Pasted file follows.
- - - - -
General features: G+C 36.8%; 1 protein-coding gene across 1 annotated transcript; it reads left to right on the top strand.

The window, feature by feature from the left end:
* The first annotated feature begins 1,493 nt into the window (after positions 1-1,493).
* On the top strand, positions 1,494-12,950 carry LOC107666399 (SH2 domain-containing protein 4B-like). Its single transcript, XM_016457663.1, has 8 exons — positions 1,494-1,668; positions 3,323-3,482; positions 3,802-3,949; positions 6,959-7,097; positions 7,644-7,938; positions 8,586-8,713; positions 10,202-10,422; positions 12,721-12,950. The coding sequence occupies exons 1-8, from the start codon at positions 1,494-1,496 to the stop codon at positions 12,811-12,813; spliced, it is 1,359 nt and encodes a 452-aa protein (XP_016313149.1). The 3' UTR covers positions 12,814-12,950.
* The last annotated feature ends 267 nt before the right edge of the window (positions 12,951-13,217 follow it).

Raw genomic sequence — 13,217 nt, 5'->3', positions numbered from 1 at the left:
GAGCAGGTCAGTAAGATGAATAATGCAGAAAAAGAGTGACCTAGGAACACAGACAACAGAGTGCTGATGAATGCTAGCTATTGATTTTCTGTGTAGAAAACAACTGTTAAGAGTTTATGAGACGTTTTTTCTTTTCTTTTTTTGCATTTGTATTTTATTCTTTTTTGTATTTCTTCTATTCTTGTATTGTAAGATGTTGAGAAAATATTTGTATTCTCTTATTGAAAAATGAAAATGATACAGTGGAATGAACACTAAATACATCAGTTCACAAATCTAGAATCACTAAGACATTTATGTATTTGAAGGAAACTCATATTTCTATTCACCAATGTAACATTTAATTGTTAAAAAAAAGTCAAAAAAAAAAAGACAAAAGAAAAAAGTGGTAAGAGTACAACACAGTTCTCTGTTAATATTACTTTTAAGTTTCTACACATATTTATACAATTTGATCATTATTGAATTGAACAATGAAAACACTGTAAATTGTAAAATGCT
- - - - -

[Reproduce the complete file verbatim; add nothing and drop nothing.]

General features: G+C 36.8%; 1 protein-coding gene across 1 annotated transcript; it reads left to right on the top strand.

The window, feature by feature from the left end:
* The first annotated feature begins 1,493 nt into the window (after positions 1-1,493).
* On the top strand, positions 1,494-12,950 carry LOC107666399 (SH2 domain-containing protein 4B-like). Its single transcript, XM_016457663.1, has 8 exons — positions 1,494-1,668; positions 3,323-3,482; positions 3,802-3,949; positions 6,959-7,097; positions 7,644-7,938; positions 8,586-8,713; positions 10,202-10,422; positions 12,721-12,950. The coding sequence occupies exons 1-8, from the start codon at positions 1,494-1,496 to the stop codon at positions 12,811-12,813; spliced, it is 1,359 nt and encodes a 452-aa protein (XP_016313149.1). The 3' UTR covers positions 12,814-12,950.
* The last annotated feature ends 267 nt before the right edge of the window (positions 12,951-13,217 follow it).

Raw genomic sequence — 13,217 nt, 5'->3', positions numbered from 1 at the left:
GAGCAGGTCAGTAAGATGAATAATGCAGAAAAAGAGTGACCTAGGAACACAGACAACAGAGTGCTGATGAATGCTAGCTATTGATTTTCTGTGTAGAAAACAACTGTTAAGAGTTTATGAGACGTTTTTTCTTTTCTTTTTTTGCATTTGTATTTTATTCTTTTTTGTATTTCTTCTATTCTTGTATTGTAAGATGTTGAGAAAATATTTGTATTCTCTTATTGAAAAATGAAAATGATACAGTGGAATGAACACTAAATACATCAGTTCACAAATCTAGAATCACTAAGACATTTATGTATTTGAAGGAAACTCATATTTCTATTCACCAATGTAACATTTAATTGTTAAAAAAAAGTCAAAAAAAAAAAGACAAAAGAAAAAAGTGGTAAGAGTACAACACAGTTCTCTGTTAATATTACTTTTAAGTTTCTACACATATTTATACAATTTGATCATTATTGAATTGAACAATGAAAACACTGTAAATTGTAAAATGCT